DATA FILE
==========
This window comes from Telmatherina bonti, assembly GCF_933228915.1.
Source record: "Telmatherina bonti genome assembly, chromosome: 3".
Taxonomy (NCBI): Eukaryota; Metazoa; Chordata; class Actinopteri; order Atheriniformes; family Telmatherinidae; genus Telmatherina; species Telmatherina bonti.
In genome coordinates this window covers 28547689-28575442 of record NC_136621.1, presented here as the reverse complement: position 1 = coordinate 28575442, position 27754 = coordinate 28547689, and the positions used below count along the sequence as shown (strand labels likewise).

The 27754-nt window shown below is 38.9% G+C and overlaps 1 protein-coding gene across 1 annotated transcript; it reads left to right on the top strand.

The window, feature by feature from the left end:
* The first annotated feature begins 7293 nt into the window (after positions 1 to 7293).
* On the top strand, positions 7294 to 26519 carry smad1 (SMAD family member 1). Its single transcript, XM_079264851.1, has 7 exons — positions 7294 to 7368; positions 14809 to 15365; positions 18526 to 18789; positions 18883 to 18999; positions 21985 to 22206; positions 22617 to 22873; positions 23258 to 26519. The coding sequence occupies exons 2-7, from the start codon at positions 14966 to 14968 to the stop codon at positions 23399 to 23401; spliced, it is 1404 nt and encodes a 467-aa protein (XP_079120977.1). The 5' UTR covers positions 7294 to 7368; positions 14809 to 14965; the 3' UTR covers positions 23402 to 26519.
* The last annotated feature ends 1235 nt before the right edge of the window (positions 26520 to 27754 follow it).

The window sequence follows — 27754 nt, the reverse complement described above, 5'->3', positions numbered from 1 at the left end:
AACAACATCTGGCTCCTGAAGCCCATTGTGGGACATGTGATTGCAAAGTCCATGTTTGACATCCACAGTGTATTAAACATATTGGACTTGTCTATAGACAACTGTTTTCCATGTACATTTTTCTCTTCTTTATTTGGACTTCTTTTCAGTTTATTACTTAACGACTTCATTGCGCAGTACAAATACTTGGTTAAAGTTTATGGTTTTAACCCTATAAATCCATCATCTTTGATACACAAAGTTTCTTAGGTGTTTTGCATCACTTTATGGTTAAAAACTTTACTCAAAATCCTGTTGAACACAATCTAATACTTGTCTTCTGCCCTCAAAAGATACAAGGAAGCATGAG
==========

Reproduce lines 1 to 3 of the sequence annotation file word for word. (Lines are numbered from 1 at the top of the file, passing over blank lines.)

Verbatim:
This window comes from Telmatherina bonti, assembly GCF_933228915.1.
Source record: "Telmatherina bonti genome assembly, chromosome: 3".
Taxonomy (NCBI): Eukaryota; Metazoa; Chordata; class Actinopteri; order Atheriniformes; family Telmatherinidae; genus Telmatherina; species Telmatherina bonti.